Germany is in! Now the EU must stop the current EU-Mercosur Agreement

Global transition

According to youth climate activists who met with the German Chancellor yesterday, Angela Merkel announced that Germany will not ratify the EU-Mercosur Agreement in its current form. This news came after the mobilisation of 1.7 million Europeans calling upon the EU to stop the EU-Mercosur Agreement [1].

 Trade and Climate Project Manager at Climate Action Network (CAN) Europe, Cornelia Maarfield said: “The EU-Mercosur agreement would fuel the destruction of the Amazon. It is a first step in the right direction that the German Chancellor questions the ratification of the trade deal. She and other EU leaders should put the current deal on ice and renegotiate it on the basis of a mandate that reflects the climate emergency as well as the need to save the Amazon rainforest and its peoples.”

Merkel’s announcement comes while fires in the Amazon rainforest are the worst in a decade[2]. Amazon deforestation has soared by 34% in the past 12 months[3]. The fires are not an accident; they are intentionally started to clear land for the expansion of agriculture. Currently, about a fifth of beef and soy exports from Brazil to the EU is directly contributing to deforestation[4]. The EU-Mercosur trade agreement, in its current form, would increase the trade in commodities that are driving deforestation, including beef and soy. The EU-Mercosur Agreement thus risks aggravating the Amazon fires and the impact of European consumption behavior on deforestation.

Director of Climate Action Network (CAN) Europe, Wendel Trio, said: “To fulfil their commitments to tackle climate change, both the EU and Brazil need an agreement that puts them on a different path of economic development. A new agreement should aid the transition to a climate neutral economy for instance by facilitating trade and investment into agroecology, renewable energy and clean transport. It would also encourage technology and knowledge transfer. This would stimulate a green recovery, create new future-proof jobs and conserve natural assets.”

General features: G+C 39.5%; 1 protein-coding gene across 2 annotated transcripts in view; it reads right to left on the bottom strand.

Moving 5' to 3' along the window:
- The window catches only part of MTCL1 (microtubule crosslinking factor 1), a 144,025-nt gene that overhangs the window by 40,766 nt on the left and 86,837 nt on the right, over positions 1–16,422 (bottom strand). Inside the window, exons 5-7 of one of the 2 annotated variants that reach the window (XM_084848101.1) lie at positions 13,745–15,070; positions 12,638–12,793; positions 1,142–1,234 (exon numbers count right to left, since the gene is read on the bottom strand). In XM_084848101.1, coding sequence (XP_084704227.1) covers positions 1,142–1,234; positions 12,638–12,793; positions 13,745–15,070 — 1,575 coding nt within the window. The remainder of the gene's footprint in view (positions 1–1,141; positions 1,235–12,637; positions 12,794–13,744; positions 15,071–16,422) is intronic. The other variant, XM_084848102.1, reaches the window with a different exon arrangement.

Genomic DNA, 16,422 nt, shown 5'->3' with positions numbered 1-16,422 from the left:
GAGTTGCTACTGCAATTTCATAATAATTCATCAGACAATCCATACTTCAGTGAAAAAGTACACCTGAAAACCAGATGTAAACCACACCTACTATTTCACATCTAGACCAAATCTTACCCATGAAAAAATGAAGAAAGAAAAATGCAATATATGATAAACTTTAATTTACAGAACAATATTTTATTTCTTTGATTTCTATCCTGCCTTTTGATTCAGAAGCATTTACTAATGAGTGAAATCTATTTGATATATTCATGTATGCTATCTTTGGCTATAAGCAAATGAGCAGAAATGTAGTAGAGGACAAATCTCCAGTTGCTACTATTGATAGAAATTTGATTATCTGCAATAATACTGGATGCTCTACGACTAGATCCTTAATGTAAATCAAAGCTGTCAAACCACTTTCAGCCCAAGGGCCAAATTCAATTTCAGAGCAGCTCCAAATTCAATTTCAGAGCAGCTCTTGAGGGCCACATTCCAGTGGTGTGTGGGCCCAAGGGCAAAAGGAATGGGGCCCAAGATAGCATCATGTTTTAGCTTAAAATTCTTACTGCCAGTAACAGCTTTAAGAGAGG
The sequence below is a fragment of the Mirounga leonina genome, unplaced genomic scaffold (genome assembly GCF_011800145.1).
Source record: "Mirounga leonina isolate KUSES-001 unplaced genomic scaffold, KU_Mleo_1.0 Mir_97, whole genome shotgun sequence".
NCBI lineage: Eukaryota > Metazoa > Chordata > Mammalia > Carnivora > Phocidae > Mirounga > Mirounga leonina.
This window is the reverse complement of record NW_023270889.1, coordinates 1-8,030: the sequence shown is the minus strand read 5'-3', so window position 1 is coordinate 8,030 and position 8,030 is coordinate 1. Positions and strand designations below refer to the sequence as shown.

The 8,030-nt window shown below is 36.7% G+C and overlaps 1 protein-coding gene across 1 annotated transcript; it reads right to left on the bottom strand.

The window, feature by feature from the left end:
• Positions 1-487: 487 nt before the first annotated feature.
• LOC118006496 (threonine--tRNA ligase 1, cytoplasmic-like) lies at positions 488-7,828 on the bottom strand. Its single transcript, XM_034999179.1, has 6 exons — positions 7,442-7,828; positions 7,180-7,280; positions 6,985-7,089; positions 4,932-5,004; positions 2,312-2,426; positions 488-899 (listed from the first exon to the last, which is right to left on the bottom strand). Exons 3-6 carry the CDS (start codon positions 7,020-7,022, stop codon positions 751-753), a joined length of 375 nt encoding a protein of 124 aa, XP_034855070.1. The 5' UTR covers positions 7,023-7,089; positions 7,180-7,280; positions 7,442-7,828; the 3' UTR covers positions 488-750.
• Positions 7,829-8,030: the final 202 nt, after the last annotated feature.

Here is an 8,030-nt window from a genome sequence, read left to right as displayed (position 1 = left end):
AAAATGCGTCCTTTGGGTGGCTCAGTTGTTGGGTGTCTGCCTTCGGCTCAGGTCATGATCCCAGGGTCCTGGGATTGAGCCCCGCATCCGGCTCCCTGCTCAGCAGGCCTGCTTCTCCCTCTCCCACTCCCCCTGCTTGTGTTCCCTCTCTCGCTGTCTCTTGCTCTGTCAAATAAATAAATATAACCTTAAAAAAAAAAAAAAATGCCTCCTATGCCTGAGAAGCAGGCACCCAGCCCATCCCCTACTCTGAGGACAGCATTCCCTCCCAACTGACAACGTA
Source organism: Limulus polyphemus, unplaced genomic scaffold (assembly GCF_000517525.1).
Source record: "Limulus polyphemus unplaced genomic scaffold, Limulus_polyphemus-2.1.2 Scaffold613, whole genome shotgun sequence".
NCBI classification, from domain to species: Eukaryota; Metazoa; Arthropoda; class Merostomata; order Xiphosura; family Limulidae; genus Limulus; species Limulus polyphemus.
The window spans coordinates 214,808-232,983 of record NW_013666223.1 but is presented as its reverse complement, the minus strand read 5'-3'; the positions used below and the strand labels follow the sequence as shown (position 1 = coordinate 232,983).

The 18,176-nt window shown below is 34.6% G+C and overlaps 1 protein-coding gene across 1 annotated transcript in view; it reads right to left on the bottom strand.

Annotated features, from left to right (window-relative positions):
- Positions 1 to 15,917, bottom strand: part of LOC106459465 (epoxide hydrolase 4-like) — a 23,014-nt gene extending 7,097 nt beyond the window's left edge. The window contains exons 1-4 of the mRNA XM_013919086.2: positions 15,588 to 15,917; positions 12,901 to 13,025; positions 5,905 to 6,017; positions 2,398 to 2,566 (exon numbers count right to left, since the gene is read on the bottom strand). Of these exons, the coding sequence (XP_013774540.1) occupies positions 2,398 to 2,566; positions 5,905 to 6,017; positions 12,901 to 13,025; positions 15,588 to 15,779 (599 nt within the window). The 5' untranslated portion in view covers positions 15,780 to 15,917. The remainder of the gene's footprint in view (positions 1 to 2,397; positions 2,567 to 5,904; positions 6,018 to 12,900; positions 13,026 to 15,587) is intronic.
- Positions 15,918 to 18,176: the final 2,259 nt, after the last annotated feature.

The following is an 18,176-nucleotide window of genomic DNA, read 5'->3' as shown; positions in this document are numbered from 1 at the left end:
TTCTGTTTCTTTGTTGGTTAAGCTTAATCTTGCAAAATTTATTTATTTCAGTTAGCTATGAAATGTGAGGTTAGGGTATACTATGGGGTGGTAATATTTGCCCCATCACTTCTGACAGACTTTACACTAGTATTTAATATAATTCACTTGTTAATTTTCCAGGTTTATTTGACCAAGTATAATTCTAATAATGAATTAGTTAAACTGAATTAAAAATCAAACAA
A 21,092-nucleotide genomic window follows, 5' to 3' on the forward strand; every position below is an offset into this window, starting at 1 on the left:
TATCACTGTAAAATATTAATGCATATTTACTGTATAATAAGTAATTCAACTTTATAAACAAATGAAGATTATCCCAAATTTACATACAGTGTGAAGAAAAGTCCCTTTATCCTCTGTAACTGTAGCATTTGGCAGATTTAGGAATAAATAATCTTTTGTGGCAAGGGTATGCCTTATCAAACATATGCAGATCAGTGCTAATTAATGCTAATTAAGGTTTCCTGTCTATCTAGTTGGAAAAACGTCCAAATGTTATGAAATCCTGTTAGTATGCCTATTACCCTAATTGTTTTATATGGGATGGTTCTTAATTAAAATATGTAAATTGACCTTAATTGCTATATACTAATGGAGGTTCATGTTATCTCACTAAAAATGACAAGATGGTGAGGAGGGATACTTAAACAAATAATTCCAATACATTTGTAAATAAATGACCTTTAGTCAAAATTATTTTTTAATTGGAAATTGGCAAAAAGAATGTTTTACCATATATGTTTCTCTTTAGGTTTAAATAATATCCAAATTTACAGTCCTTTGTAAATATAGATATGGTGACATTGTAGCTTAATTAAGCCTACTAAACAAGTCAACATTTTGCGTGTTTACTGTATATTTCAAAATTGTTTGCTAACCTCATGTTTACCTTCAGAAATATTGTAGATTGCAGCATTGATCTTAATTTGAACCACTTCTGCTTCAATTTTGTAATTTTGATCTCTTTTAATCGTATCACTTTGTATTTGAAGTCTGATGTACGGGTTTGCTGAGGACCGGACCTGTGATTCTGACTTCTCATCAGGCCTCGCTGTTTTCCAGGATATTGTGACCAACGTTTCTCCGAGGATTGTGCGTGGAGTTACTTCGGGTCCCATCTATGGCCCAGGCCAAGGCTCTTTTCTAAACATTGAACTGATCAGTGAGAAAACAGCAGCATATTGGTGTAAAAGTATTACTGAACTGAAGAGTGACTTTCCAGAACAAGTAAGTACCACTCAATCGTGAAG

Goksen Sahin, Communications Coordinator,, +32 468 45 39 20
Cornelia Maarfield, Trade and Climate Project Manager,, +49 170 8765 271 (English or German)

Climate Action Network (CAN) Europe is Europe’s leading NGO coalition fighting dangerous climate change. With over 170 member organisations from 38 European countries, representing over 1.500 NGOs and more than 47 million citizens, CAN Europe promotes sustainable climate, energy and development policies throughout Europe.


[1] Until now, almost 1.7 million Europeans signed on various petitions to tell the EU leaders that the Mercosur- EU Trade Agreement that will accelerate the deforestation of the Amazon must be stopped. The list of petitions are given below:
Campact: 526,000+ signatures 454,000+ signatures
Rainforest Rescue: 349,000+ signatures
Greenpeace Germany: 138,000+ signatures
Foodwatch: 111,000+ signatures
DUH (Deutsche Umwelthilfe): 86,000+ signatures
MesOpinions: 21,000+

[2] August’s fires in the Amazon are at their highest levels in a decade, Unearthed, 13.08.2020

[3] There has been a 34% increase in deforestation alerts in the Brazilian Amazon in the past 12 months (Aug 2019 – Jul 2020) compared to the same period in 2018/19. Source: Brazil’s National Space Research Institute INPE.

[4] Brazil is the single biggest exporter of agricultural goods to the EU. (Source: European Commission) The EU imports 100,000 tonnes of Brazilian beef every year, which accounts for a quarter of EU beef imports. (Source: European Commission, Trade Statistics)
In addition, Brazil is by far the largest importer of soybeans to the EU, which is mainly used as animal feed in meat production. In the 2019/20 trading year, the EU imported 6.7 million tons of soybeans from Brazil (Source: EU Trade Data), more than half of total EU imports. Due to its dependency on imported soya, meat production in Europe also exerts pressure to expand agricultural land in Brazil.

Despite the significance of beef and soy imports from Brazil and their connection with deforestation, the EU has so far failed to oblige importers to prove that the beef and soya entering the EU market did not contribute to deforestation. A study from July 2020, published in Science magazine, shows that about a fifth of beef and soy exports from the Brazilian Amazon and the adjacent Cerrado region to the EU has contributed to deforestation.


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